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Joan Crawford - Star of the Month
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,Montana Moon

Montana Moon

The jazz age met the Wild West in Montana Moon (1930), a film that, quite by accident, introduced the singing cowboy to the screen. Originally, another film, Dangerous Nan McGrew, had been slated as the screen's first musical Western, but it got held up in post-production. Ironically, both films were directed by silent-screen veteran Malcolm St. Clair, who went to MGM for Montana Moon after completing the earlier film only to see the later picture hit the screen first.

Of course, making history was far from anybody's mind at MGM when they put Montana Moon into production. They were simply capitalizing on the growing popularity of starlet Joan Crawford, who had established herself as the ultimate jazz baby with her sizzling Charleston in the 1928 silent Our Dancing Daughters. This time out, she plays a Western lass schooled in the East. When daddy calls her home, she chickens out at the last minute, leaving her train as soon as it hits Montana in hopes of catching another line back to the big city. Instead, she falls in love with a small-town cowboy (Johnny Mack Brown), only to jeopardize their relationship when her city friends show up for the wedding, and she shares a torrid tango with old flame Ricardo Cortez.

Crawford had made a successful transition to talking films and her throaty voice added a new dimension to her screen image that made her stand out from the other movie hopefuls who had arrived in Hollywood during the '20s. With the singing and dancing skills she'd developed as a Broadway chorus girl, she was a natural for early talkies, which often added musical numbers as a novelty. She had shown her stuff in MGM's early sound showcase, The Hollywood Revue of 1929, and got to sing again in Montana Moon, though none of the songs made it to the hit parade. At the same time, the film gave her some glamorous gowns from Adrian, beautifully shot by Greta Garbo's favorite cinematographer, William Daniels, to please her growing legions of female fans.

In an unusual move for the period, the studio sent St. Clair and his cast to Montana for location shooting (usually Westerns were shot much closer to home in California). Beyond giving the film some spectacular scenery, the move also helped create a strong sense of cohesion among the cast and crew, who spent most of their off hours together playing games and rehearsing scenes.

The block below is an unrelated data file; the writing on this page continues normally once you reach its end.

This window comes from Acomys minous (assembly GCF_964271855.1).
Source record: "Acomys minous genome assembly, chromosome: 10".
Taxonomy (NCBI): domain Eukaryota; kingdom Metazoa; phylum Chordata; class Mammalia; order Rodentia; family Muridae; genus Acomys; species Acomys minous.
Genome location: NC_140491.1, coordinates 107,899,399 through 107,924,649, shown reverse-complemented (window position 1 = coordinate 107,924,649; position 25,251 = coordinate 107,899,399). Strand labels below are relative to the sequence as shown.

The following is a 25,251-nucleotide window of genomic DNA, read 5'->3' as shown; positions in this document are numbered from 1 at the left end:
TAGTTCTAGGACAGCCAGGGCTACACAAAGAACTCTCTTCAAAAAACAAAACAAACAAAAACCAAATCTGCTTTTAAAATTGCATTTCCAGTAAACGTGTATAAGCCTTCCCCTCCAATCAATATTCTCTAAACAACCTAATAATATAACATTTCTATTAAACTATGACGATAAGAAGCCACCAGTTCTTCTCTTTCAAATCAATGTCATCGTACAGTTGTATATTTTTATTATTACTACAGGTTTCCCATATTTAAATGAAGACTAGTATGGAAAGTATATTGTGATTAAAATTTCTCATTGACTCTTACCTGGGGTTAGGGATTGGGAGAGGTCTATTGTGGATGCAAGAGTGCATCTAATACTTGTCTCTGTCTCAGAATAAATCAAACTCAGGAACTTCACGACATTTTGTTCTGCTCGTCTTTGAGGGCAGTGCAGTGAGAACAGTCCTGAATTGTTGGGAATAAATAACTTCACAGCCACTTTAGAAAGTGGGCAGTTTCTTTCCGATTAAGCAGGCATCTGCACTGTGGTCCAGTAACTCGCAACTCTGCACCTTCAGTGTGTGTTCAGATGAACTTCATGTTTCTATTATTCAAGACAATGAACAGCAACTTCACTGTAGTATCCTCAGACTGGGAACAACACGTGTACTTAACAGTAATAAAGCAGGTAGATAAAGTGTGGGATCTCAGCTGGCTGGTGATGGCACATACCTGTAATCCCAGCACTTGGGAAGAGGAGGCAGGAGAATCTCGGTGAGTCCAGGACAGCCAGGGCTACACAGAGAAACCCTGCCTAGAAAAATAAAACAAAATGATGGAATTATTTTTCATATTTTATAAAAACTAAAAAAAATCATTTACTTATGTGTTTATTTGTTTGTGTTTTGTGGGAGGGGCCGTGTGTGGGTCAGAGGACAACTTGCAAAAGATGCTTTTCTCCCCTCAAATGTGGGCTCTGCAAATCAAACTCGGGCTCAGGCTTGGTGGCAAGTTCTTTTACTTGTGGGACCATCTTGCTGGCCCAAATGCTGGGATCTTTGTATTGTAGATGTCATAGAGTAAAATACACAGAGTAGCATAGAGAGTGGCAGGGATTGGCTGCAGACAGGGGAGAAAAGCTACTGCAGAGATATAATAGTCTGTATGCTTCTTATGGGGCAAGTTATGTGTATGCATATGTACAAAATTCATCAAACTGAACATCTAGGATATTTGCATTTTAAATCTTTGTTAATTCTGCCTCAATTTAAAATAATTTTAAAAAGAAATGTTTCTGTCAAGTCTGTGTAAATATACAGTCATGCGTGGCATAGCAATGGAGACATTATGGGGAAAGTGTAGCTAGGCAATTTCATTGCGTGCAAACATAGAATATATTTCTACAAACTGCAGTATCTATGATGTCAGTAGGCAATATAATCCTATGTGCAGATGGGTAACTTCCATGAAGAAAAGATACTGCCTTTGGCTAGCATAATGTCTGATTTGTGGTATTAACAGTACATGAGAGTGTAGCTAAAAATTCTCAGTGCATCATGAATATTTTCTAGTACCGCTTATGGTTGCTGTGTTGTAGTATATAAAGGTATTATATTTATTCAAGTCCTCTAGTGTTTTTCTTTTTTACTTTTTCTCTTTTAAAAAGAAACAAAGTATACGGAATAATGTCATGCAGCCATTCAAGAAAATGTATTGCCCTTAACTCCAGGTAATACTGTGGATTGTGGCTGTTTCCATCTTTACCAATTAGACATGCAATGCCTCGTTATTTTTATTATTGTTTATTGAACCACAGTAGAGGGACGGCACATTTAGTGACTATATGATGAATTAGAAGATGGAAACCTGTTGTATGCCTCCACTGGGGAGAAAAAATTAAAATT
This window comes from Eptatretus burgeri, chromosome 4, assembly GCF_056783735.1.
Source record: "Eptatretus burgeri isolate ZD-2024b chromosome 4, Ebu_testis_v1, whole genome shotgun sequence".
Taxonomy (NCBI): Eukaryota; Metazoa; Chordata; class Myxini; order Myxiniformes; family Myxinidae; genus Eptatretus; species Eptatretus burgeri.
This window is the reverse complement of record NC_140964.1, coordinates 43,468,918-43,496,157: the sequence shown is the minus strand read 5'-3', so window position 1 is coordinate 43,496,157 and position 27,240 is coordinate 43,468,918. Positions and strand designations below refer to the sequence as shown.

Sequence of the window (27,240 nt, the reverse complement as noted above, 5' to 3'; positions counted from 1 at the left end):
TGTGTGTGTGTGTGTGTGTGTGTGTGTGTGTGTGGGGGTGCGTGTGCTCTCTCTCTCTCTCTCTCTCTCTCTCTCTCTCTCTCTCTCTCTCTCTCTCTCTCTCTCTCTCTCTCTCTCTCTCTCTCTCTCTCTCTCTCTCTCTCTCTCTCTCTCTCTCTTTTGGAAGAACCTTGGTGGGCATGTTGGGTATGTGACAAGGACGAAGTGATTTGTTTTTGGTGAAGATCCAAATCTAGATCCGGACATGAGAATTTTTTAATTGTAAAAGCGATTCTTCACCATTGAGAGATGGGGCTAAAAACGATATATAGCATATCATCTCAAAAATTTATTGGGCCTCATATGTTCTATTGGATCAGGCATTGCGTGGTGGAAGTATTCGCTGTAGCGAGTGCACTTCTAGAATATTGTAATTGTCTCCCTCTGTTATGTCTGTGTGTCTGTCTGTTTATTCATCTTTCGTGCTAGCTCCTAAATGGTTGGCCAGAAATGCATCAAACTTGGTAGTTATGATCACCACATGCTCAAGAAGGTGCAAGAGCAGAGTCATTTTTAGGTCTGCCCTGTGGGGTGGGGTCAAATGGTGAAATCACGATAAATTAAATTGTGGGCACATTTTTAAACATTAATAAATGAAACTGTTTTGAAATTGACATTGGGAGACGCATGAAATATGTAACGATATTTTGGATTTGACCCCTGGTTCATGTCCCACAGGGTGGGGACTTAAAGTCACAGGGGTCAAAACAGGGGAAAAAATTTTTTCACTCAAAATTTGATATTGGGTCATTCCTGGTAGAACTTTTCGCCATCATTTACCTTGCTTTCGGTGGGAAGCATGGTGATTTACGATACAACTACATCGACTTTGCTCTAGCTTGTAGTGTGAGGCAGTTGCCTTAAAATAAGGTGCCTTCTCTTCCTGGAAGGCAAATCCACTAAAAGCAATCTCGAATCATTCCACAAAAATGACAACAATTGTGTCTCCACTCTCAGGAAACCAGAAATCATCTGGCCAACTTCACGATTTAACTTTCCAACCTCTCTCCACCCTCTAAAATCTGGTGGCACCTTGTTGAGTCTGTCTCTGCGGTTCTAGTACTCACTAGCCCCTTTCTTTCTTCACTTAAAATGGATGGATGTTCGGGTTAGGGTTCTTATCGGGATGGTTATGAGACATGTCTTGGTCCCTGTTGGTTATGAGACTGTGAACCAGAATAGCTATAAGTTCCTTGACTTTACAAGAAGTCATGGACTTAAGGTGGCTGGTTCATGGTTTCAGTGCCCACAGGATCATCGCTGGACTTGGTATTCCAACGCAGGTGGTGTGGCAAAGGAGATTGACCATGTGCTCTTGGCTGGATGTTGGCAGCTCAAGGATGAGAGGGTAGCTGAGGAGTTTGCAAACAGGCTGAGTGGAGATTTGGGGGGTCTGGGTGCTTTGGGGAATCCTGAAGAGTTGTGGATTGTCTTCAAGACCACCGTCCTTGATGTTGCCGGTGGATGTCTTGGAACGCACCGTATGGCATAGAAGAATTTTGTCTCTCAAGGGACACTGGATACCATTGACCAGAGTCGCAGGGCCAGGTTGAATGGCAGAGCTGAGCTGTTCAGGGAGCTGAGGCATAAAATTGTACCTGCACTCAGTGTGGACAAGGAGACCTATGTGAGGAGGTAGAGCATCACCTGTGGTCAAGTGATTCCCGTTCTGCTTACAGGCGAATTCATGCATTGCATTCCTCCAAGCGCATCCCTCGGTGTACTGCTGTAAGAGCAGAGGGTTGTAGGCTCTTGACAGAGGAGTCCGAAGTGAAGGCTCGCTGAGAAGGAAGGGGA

But the location shoot also caused problems. Because of delays in getting the script through the Production Code Administration, Hollywood's self-censorship organization, the film was completed before the PCA's head, Col. Jason Joy, could get back to them with the changes necessary to get the film past local censors. By the time St. Clair got the lengthy list of cuts, it was too late to go back to Montana and re-shoot the offending scenes, so the film was literally cut to pieces. Some of the censors' demands make little sense today. In a joke about a miracle medicine that cured "bronchitis, falling hair, dandruff, eczema, earache, baggy knees, chilblains and pains in the patio," Joy considered the word patio obscene. More understandable, though no less damaging, were jokes about the cowhands' reactions to Brown and Crawford's developing romance. Various quips and reaction shots as the newlyweds prepared for their wedding night had to go. Most damaging, however, was Joy's demand that all shots of drinking be eliminated since the country was still under Prohibition. Not only did this mean cutting perfectly innocent scenes from the wedding celebration in which people were shown drinking in the background, but St. Clair had to cut the scenes in which Crawford gets tipsy at her own wedding. Unfortunately, those scenes explained her flirtatious behavior, so instead of seeming foolish, the character comes off as downright promiscuous.

When Montana Moon finally made it into theaters, it faced another problem. By 1930 the early vogue for musicals had passed. Audiences were avoiding films with musical numbers, and some films were even advertised with the line "Not a musical." As a result, the screen's first singing cowboy experienced less-than-enthusiastic response at the box office. Fortunately, that didn't hurt either star. Crawford would go on to one of her biggest early hits when she replaced Norma Shearer in the romance Paid later that year, while Brown would reach stardom briefly a few months later as the star of MGM's Billy the Kid. As for the singing cowboy, he would become a staple of low-budget Westerns, which delighted rural audiences through the end of the '40s thanks to such stars as Gene Autry, Roy Rogers and even the young (and dubbed) John Wayne.

Producer/Director: Malcolm St. Clair
Screenplay: Sylvia Thalberg, Frank Butler, Joe Farnham
Based on a story by Thalberg and Butler
Cinematography: William Daniels
Art Direction: Cedric Gibbons
Music: Nacio Herb Brown, Clifford Gray, Herbert Stothart
Principal Cast: Joan Crawford (Joan), Johnny Mack Brown (Larry), Dorothy Sebastian (Elizabeth), Ricardo Cortez (Jeff), Benny Rubin (The Doctor), Cliff Edwards (Froggy), Karl Dane (Hank).

By Frank Miller



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